Damiana

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1793

Damiana leaves are harvested from the plant Turnera diffusa, a small shrub native to Mexico. Besides being used in the production of a popular Mexican liqueur called Damiana, this herb has enjoyed a long and unwarranted history of use as an aphrodisiac, supposedly able to stimulate the libido of men and women alike.

It is also regarded as an important folk medicine in Mexico, often used to treat sterility, impotence, diabetes, bladder infection and asthma. Damiana is also said to possess mild sedative qualities, able to induce a state of relaxation and to aid in falling asleep.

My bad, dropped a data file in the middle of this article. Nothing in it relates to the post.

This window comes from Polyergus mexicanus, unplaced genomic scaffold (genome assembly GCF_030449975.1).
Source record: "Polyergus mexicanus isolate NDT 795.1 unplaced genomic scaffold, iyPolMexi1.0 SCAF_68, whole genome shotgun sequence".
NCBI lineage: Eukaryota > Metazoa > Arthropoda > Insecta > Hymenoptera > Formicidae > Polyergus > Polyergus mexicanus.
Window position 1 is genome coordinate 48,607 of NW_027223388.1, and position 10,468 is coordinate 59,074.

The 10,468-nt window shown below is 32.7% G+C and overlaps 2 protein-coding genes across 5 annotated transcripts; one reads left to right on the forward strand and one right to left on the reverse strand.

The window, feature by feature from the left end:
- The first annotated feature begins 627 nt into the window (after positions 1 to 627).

Modern studies of the chemical composition of damiana list tannin, resin, and volatile oils, which, while considered relatively safe for consumption, offer no evidence to support the host of claims for this plant. Indeed, the data suggests that it is the high alcohol content of damiana liquor and its tinctures that is the responsible agent for most if not all of its perceived effects.

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